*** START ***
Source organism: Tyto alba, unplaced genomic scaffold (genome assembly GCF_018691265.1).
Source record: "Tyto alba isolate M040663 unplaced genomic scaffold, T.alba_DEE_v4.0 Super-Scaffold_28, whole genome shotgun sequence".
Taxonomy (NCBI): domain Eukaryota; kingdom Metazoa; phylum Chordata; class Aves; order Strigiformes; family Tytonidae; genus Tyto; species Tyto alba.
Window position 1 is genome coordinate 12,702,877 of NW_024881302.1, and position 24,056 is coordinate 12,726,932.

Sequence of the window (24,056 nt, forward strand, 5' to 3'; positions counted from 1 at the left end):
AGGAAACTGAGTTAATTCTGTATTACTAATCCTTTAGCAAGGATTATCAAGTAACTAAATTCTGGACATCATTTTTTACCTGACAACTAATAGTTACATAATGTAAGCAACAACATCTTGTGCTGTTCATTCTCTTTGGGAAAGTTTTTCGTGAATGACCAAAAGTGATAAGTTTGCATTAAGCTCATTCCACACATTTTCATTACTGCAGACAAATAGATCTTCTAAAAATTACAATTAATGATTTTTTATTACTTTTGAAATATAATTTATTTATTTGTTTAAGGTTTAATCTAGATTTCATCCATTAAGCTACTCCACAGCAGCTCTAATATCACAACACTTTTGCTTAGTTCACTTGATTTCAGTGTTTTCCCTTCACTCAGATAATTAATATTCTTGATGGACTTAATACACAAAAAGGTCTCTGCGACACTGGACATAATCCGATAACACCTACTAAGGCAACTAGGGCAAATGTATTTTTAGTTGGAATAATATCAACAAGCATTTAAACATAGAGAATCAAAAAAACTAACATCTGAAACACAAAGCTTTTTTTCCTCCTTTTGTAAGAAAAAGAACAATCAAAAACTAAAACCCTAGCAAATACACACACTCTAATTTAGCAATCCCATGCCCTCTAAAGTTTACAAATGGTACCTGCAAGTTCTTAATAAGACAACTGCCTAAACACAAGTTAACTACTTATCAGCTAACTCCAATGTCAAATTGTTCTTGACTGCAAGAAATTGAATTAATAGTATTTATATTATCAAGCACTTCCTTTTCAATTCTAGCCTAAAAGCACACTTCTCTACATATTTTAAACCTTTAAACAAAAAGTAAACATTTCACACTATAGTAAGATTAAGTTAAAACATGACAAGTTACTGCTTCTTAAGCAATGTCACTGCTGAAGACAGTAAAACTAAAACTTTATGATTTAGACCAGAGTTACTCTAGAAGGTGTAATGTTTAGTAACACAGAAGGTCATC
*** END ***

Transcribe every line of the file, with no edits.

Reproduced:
Source organism: Tyto alba, unplaced genomic scaffold (genome assembly GCF_018691265.1).
Source record: "Tyto alba isolate M040663 unplaced genomic scaffold, T.alba_DEE_v4.0 Super-Scaffold_28, whole genome shotgun sequence".
Taxonomy (NCBI): domain Eukaryota; kingdom Metazoa; phylum Chordata; class Aves; order Strigiformes; family Tytonidae; genus Tyto; species Tyto alba.
Window position 1 is genome coordinate 12,702,877 of NW_024881302.1, and position 24,056 is coordinate 12,726,932.

Sequence of the window (24,056 nt, forward strand, 5' to 3'; positions counted from 1 at the left end):
AGGAAACTGAGTTAATTCTGTATTACTAATCCTTTAGCAAGGATTATCAAGTAACTAAATTCTGGACATCATTTTTTACCTGACAACTAATAGTTACATAATGTAAGCAACAACATCTTGTGCTGTTCATTCTCTTTGGGAAAGTTTTTCGTGAATGACCAAAAGTGATAAGTTTGCATTAAGCTCATTCCACACATTTTCATTACTGCAGACAAATAGATCTTCTAAAAATTACAATTAATGATTTTTTATTACTTTTGAAATATAATTTATTTATTTGTTTAAGGTTTAATCTAGATTTCATCCATTAAGCTACTCCACAGCAGCTCTAATATCACAACACTTTTGCTTAGTTCACTTGATTTCAGTGTTTTCCCTTCACTCAGATAATTAATATTCTTGATGGACTTAATACACAAAAAGGTCTCTGCGACACTGGACATAATCCGATAACACCTACTAAGGCAACTAGGGCAAATGTATTTTTAGTTGGAATAATATCAACAAGCATTTAAACATAGAGAATCAAAAAAACTAACATCTGAAACACAAAGCTTTTTTTCCTCCTTTTGTAAGAAAAAGAACAATCAAAAACTAAAACCCTAGCAAATACACACACTCTAATTTAGCAATCCCATGCCCTCTAAAGTTTACAAATGGTACCTGCAAGTTCTTAATAAGACAACTGCCTAAACACAAGTTAACTACTTATCAGCTAACTCCAATGTCAAATTGTTCTTGACTGCAAGAAATTGAATTAATAGTATTTATATTATCAAGCACTTCCTTTTCAATTCTAGCCTAAAAGCACACTTCTCTACATATTTTAAACCTTTAAACAAAAAGTAAACATTTCACACTATAGTAAGATTAAGTTAAAACATGACAAGTTACTGCTTCTTAAGCAATGTCACTGCTGAAGACAGTAAAACTAAAACTTTATGATTTAGACCAGAGTTACTCTAGAAGGTGTAATGTTTAGTAACACAGAAGGTCATC